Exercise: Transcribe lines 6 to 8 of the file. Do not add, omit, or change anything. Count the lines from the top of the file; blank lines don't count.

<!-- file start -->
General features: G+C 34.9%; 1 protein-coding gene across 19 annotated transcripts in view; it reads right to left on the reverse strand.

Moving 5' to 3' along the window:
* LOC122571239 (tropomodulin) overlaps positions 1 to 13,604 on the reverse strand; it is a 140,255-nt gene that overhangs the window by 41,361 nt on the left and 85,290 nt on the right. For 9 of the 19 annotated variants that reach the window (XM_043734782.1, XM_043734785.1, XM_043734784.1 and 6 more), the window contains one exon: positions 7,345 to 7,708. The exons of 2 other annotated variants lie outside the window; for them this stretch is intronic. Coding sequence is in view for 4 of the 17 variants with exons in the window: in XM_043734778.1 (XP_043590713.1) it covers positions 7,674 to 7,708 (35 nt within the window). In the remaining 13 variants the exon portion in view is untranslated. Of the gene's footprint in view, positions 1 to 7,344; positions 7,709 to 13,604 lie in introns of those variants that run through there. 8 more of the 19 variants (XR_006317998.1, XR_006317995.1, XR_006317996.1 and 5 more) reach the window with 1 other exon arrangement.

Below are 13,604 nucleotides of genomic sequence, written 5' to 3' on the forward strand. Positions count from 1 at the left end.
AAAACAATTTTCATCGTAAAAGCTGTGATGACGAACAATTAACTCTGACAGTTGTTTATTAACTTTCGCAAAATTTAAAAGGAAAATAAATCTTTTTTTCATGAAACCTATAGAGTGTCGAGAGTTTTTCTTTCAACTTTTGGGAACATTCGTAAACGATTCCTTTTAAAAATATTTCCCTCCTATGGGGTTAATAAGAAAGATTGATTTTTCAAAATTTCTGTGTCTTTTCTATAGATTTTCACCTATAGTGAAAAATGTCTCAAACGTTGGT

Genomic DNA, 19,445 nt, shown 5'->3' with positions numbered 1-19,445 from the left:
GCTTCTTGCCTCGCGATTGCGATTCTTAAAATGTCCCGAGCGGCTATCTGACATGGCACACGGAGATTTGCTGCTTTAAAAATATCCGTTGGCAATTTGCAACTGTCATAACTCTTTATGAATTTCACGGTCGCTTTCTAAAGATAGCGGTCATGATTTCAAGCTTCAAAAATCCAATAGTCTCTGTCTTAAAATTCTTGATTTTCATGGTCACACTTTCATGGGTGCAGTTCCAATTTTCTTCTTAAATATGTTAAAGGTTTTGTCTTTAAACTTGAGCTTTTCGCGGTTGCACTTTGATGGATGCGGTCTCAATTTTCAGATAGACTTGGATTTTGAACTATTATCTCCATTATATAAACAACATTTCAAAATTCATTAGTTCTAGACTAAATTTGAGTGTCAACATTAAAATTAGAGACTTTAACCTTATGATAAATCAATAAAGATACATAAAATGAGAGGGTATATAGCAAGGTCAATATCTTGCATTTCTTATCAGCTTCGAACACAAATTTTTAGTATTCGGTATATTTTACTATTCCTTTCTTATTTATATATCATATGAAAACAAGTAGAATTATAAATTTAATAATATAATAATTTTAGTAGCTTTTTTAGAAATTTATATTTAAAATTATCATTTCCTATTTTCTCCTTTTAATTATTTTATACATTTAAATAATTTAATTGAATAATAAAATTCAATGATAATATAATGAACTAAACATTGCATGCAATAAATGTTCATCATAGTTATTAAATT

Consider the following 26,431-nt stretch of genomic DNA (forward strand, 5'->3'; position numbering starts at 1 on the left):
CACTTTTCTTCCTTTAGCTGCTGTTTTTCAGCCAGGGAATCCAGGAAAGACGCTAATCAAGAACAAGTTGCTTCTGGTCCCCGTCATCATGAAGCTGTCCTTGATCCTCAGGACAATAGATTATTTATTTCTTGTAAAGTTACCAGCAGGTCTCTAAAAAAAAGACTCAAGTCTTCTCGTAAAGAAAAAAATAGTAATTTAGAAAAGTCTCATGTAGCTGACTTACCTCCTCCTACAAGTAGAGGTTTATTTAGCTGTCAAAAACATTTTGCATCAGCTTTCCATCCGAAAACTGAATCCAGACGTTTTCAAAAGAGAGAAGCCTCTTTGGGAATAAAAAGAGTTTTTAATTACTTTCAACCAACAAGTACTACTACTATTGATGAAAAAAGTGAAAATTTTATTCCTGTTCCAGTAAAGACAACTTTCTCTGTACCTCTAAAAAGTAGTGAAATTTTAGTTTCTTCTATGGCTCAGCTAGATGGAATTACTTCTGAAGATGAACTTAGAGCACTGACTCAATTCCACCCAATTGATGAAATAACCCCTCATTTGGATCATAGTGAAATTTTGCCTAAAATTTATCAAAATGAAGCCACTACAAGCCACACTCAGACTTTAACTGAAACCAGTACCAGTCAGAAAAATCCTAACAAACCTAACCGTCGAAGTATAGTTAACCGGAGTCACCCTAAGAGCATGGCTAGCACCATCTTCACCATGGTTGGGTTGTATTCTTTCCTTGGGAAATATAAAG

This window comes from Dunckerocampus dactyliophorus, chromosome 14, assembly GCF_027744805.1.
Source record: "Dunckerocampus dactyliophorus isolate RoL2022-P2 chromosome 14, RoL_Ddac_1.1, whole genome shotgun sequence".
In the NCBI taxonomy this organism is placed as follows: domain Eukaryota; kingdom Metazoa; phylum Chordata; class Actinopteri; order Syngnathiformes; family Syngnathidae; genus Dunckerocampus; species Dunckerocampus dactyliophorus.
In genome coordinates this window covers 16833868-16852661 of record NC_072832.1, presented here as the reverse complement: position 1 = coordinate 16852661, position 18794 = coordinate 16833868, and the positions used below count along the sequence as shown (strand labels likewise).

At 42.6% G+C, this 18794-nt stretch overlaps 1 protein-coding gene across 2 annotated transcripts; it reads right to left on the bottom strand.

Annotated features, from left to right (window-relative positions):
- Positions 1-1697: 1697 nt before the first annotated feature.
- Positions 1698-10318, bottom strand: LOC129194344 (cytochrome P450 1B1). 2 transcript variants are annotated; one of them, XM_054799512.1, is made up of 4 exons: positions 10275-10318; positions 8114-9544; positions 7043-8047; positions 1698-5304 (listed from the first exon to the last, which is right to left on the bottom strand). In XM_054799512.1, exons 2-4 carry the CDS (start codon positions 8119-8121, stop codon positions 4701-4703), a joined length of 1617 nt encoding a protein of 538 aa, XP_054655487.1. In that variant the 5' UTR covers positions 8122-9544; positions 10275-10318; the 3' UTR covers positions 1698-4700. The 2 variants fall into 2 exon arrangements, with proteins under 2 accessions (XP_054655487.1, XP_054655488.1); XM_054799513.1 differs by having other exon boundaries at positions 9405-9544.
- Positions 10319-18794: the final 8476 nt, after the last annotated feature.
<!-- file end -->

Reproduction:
Genomic DNA, 19,445 nt, shown 5'->3' with positions numbered 1-19,445 from the left:
GCTTCTTGCCTCGCGATTGCGATTCTTAAAATGTCCCGAGCGGCTATCTGACATGGCACACGGAGATTTGCTGCTTTAAAAATATCCGTTGGCAATTTGCAACTGTCATAACTCTTTATGAATTTCACGGTCGCTTTCTAAAGATAGCGGTCATGATTTCAAGCTTCAAAAATCCAATAGTCTCTGTCTTAAAATTCTTGATTTTCATGGTCACACTTTCATGGGTGCAGTTCCAATTTTCTTCTTAAATATGTTAAAGGTTTTGTCTTTAAACTTGAGCTTTTCGCGGTTGCACTTTGATGGATGCGGTCTCAATTTTCAGATAGACTTGGATTTTGAACTATTATCTCCATTATATAAACAACATTTCAAAATTCATTAGTTCTAGACTAAATTTGAGTGTCAACATTAAAATTAGAGACTTTAACCTTATGATAAATCAATAAAGATACATAAAATGAGAGGGTATATAGCAAGGTCAATATCTTGCATTTCTTATCAGCTTCGAACACAAATTTTTAGTATTCGGTATATTTTACTATTCCTTTCTTATTTATATATCATATGAAAACAAGTAGAATTATAAATTTAATAATATAATAATTTTAGTAGCTTTTTTAGAAATTTATATTTAAAATTATCATTTCCTATTTTCTCCTTTTAATTATTTTATACATTTAAATAATTTAATTGAATAATAAAATTCAATGATAATATAATGAACTAAACATTGCATGCAATAAATGTTCATCATAGTTATTAAATT

Consider the following 26,431-nt stretch of genomic DNA (forward strand, 5'->3'; position numbering starts at 1 on the left):